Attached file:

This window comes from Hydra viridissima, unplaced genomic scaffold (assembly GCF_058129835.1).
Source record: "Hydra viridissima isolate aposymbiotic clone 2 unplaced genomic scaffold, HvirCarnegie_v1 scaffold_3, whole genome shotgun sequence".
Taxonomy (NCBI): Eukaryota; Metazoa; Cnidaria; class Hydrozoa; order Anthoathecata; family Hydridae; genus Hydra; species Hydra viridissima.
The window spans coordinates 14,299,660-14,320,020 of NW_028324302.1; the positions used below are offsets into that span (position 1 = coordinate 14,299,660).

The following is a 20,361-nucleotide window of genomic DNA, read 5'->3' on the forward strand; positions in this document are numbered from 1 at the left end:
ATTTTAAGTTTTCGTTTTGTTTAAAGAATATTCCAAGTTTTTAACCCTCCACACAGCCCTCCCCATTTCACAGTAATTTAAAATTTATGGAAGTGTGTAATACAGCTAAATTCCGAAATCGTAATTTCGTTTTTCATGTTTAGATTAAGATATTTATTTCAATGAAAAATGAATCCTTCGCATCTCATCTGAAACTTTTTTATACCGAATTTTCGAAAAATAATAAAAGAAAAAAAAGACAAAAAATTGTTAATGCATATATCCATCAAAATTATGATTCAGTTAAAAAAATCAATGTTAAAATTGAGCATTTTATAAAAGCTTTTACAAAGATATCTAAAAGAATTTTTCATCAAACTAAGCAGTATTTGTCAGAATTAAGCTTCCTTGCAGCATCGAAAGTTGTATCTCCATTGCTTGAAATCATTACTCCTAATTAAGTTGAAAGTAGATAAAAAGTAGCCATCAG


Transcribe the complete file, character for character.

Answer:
This window comes from Hydra viridissima, unplaced genomic scaffold (assembly GCF_058129835.1).
Source record: "Hydra viridissima isolate aposymbiotic clone 2 unplaced genomic scaffold, HvirCarnegie_v1 scaffold_3, whole genome shotgun sequence".
Taxonomy (NCBI): Eukaryota; Metazoa; Cnidaria; class Hydrozoa; order Anthoathecata; family Hydridae; genus Hydra; species Hydra viridissima.
The window spans coordinates 14,299,660-14,320,020 of NW_028324302.1; the positions used below are offsets into that span (position 1 = coordinate 14,299,660).

The following is a 20,361-nucleotide window of genomic DNA, read 5'->3' on the forward strand; positions in this document are numbered from 1 at the left end:
ATTTTAAGTTTTCGTTTTGTTTAAAGAATATTCCAAGTTTTTAACCCTCCACACAGCCCTCCCCATTTCACAGTAATTTAAAATTTATGGAAGTGTGTAATACAGCTAAATTCCGAAATCGTAATTTCGTTTTTCATGTTTAGATTAAGATATTTATTTCAATGAAAAATGAATCCTTCGCATCTCATCTGAAACTTTTTTATACCGAATTTTCGAAAAATAATAAAAGAAAAAAAAGACAAAAAATTGTTAATGCATATATCCATCAAAATTATGATTCAGTTAAAAAAATCAATGTTAAAATTGAGCATTTTATAAAAGCTTTTACAAAGATATCTAAAAGAATTTTTCATCAAACTAAGCAGTATTTGTCAGAATTAAGCTTCCTTGCAGCATCGAAAGTTGTATCTCCATTGCTTGAAATCATTACTCCTAATTAAGTTGAAAGTAGATAAAAAGTAGCCATCAG